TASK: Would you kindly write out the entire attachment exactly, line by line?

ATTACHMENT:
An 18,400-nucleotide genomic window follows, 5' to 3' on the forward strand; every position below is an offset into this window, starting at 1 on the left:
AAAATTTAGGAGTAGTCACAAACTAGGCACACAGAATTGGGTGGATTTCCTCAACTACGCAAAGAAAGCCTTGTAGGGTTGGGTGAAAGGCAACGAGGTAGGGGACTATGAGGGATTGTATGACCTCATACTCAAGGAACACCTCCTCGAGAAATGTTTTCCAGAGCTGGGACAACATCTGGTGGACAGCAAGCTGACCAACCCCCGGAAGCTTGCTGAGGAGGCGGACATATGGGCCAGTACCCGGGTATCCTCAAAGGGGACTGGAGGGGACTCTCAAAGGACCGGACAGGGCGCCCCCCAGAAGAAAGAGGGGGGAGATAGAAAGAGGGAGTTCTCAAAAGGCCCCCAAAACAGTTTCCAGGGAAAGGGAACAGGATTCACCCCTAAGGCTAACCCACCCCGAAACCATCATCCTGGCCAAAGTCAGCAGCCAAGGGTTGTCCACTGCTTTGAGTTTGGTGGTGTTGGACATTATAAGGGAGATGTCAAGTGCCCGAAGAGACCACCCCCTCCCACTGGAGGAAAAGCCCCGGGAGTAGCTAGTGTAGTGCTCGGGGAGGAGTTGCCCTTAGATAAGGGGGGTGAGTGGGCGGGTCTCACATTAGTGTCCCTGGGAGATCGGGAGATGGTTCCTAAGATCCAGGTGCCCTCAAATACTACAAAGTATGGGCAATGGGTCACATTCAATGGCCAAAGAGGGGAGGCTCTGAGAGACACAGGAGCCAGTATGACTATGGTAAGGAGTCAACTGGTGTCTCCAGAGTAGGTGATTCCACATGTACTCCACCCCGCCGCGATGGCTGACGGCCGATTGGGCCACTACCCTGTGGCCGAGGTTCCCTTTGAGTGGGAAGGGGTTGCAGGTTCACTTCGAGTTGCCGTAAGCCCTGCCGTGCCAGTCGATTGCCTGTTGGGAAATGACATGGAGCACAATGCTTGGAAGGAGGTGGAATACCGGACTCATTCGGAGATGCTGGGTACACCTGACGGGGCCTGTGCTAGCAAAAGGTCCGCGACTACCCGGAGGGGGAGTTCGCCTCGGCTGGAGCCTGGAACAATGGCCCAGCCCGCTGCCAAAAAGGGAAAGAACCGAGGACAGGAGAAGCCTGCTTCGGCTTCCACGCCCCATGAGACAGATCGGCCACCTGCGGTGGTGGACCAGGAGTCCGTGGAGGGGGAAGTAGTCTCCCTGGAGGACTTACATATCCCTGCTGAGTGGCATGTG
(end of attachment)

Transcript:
An 18,400-nucleotide genomic window follows, 5' to 3' on the forward strand; every position below is an offset into this window, starting at 1 on the left:
AAAATTTAGGAGTAGTCACAAACTAGGCACACAGAATTGGGTGGATTTCCTCAACTACGCAAAGAAAGCCTTGTAGGGTTGGGTGAAAGGCAACGAGGTAGGGGACTATGAGGGATTGTATGACCTCATACTCAAGGAACACCTCCTCGAGAAATGTTTTCCAGAGCTGGGACAACATCTGGTGGACAGCAAGCTGACCAACCCCCGGAAGCTTGCTGAGGAGGCGGACATATGGGCCAGTACCCGGGTATCCTCAAAGGGGACTGGAGGGGACTCTCAAAGGACCGGACAGGGCGCCCCCCAGAAGAAAGAGGGGGGAGATAGAAAGAGGGAGTTCTCAAAAGGCCCCCAAAACAGTTTCCAGGGAAAGGGAACAGGATTCACCCCTAAGGCTAACCCACCCCGAAACCATCATCCTGGCCAAAGTCAGCAGCCAAGGGTTGTCCACTGCTTTGAGTTTGGTGGTGTTGGACATTATAAGGGAGATGTCAAGTGCCCGAAGAGACCACCCCCTCCCACTGGAGGAAAAGCCCCGGGAGTAGCTAGTGTAGTGCTCGGGGAGGAGTTGCCCTTAGATAAGGGGGGTGAGTGGGCGGGTCTCACATTAGTGTCCCTGGGAGATCGGGAGATGGTTCCTAAGATCCAGGTGCCCTCAAATACTACAAAGTATGGGCAATGGGTCACATTCAATGGCCAAAGAGGGGAGGCTCTGAGAGACACAGGAGCCAGTATGACTATGGTAAGGAGTCAACTGGTGTCTCCAGAGTAGGTGATTCCACATGTACTCCACCCCGCCGCGATGGCTGACGGCCGATTGGGCCACTACCCTGTGGCCGAGGTTCCCTTTGAGTGGGAAGGGGTTGCAGGTTCACTTCGAGTTGCCGTAAGCCCTGCCGTGCCAGTCGATTGCCTGTTGGGAAATGACATGGAGCACAATGCTTGGAAGGAGGTGGAATACCGGACTCATTCGGAGATGCTGGGTACACCTGACGGGGCCTGTGCTAGCAAAAGGTCCGCGACTACCCGGAGGGGGAGTTCGCCTCGGCTGGAGCCTGGAACAATGGCCCAGCCCGCTGCCAAAAAGGGAAAGAACCGAGGACAGGAGAAGCCTGCTTCGGCTTCCACGCCCCATGAGACAGATCGGCCACCTGCGGTGGTGGACCAGGAGTCCGTGGAGGGGGAAGTAGTCTCCCTGGAGGACTTACATATCCCTGCTGAGTGGCATGTG